Your Royal Highness,
Fellow Members of the Storting,
Today, we open the 164th Storting. Once again, we as representatives of the people take our seats in this chamber to address the major responsibilities that have been entrusted to us.
We do it at a time when faith and confidence in our democratic institutions continues to creak at the joints in many places around the world. There is little to suggest that the trends that have troubled us over the past few years are soon about to change.
Of particular concern is the belief that democratic traditions, democratic rules, and the institutions that support them appear to be under attack from both above and below in some of our oldest and most prominent democracies.
Fortunately, September’s elections in this country indicate that our own democracy is still in good health. Election turnout in the local government elections was higher than in 2015.
Surely cause for optimism? Not least, since this year it is exactly a century ago that people who were on poor relief were finally given the right to vote.
Widows who needed help to feed their children were no longer considered as irresponsible citizens and kept away from the ballot boxes. Neither did the loss of your job because of an accident or illness mean that you were barred from taking part in democracy.
Food for thought that it is only three generations ago since our own path to democracy finally reached a point at which we could genuinely say that we had universal suffrage in Norway.
It is our responsibility as Members of Parliament to carry out our duties so that the voters continue to think that it is correct, natural and necessary to use the right to vote that their ancestors fought for.
One week ago, I visited a primary school in Vadsø in Northern Norway. The children asked me all sorts of interesting questions. One clever pupil asked if it was hard to respect each other in the Storting.
My honest answer was “No, it isn’t.”
Yet it is a timely and important question all the same. It strikes at the very heart of the challenges we may soon have to face; challenges that have risen to the surface in several other countries.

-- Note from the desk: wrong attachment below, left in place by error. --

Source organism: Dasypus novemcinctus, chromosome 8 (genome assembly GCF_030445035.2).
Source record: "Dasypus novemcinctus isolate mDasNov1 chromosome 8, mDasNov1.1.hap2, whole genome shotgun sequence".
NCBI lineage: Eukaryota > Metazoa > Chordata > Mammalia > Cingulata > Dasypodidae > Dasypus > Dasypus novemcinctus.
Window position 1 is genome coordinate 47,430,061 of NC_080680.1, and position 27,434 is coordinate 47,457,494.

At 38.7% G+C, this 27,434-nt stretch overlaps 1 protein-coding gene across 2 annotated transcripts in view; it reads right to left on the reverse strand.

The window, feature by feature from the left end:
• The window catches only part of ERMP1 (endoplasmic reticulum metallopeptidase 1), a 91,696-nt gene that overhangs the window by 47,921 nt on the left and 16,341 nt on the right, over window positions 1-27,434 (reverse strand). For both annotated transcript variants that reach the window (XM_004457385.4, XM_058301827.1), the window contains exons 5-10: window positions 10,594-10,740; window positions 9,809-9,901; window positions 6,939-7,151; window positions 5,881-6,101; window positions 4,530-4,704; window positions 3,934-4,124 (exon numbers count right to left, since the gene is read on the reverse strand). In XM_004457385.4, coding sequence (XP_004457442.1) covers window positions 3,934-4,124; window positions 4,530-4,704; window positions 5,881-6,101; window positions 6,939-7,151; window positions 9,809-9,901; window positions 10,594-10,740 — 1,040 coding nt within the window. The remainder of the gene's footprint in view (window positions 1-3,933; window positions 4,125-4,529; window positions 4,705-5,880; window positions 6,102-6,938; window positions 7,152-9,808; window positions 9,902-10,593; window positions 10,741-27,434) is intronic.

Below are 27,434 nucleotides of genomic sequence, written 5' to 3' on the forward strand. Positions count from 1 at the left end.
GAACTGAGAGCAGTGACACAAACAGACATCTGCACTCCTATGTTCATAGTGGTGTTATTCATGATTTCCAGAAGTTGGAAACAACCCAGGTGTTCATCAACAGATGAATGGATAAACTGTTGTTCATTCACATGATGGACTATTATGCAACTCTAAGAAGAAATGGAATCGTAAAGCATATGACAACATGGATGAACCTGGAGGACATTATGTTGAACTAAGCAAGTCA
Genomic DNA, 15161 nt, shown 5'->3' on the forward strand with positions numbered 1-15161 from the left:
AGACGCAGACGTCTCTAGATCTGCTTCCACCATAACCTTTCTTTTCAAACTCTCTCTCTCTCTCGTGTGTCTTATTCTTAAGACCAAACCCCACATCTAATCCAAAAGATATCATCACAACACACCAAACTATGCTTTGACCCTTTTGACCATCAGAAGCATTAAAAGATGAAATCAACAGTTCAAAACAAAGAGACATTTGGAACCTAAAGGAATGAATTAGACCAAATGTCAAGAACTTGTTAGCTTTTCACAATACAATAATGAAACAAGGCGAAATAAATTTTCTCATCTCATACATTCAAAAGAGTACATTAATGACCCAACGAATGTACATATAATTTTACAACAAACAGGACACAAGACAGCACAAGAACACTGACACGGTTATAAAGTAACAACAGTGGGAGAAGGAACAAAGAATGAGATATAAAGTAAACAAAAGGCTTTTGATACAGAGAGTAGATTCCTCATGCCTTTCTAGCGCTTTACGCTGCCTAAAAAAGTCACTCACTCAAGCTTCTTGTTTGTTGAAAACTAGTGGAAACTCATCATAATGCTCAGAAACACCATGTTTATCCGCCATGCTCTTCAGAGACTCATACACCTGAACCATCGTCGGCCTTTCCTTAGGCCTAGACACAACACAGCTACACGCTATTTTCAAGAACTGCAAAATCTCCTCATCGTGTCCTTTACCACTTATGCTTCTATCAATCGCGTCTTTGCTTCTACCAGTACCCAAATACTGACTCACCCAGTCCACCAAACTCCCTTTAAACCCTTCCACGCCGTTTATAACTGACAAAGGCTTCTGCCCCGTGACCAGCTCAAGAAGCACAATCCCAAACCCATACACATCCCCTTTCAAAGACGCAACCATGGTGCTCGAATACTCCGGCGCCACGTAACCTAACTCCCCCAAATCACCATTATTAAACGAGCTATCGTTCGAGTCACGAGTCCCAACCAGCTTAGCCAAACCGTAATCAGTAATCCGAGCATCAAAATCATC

We ourselves are in danger of putting democracy at risk if we can´t show each other and the people we represent that our political work is marked by respect. Respect for the trust that our voters have invested in us. Respect for the views that our political opponents represent; views that their own electors have given a legitimate place to in this chamber.
We are acutely aware that our voters follow us closely. We also know that they will vote at the next election in the firm belief – not just the hope – that those who represent them in the future will also spend their time and their efforts on the important issues. On the solutions to the questions that consume people’s everyday lives. Such as good health services when they need them; climate and the environment; a safe society with hope for the future and opportunities for all.
I have no doubt that this is what we all hope to achieve in the parliamentary year ahead.
Children and young people, still too young to vote, also follow us keenly. They have harnessed the power that rests in the right to raise your voice – yes, roar out – for the things they are passionate about. We must take them and others like them seriously and treat them with respect, regardless of whether we share their views or not.
I have no doubt that we will also do this.
As we convene once again to carry out our weighty duties, it is in the knowledge of the important tasks ahead and the responsibilities we have assumed.
Let us join together in the traditional words:
God save the King and the Fatherland!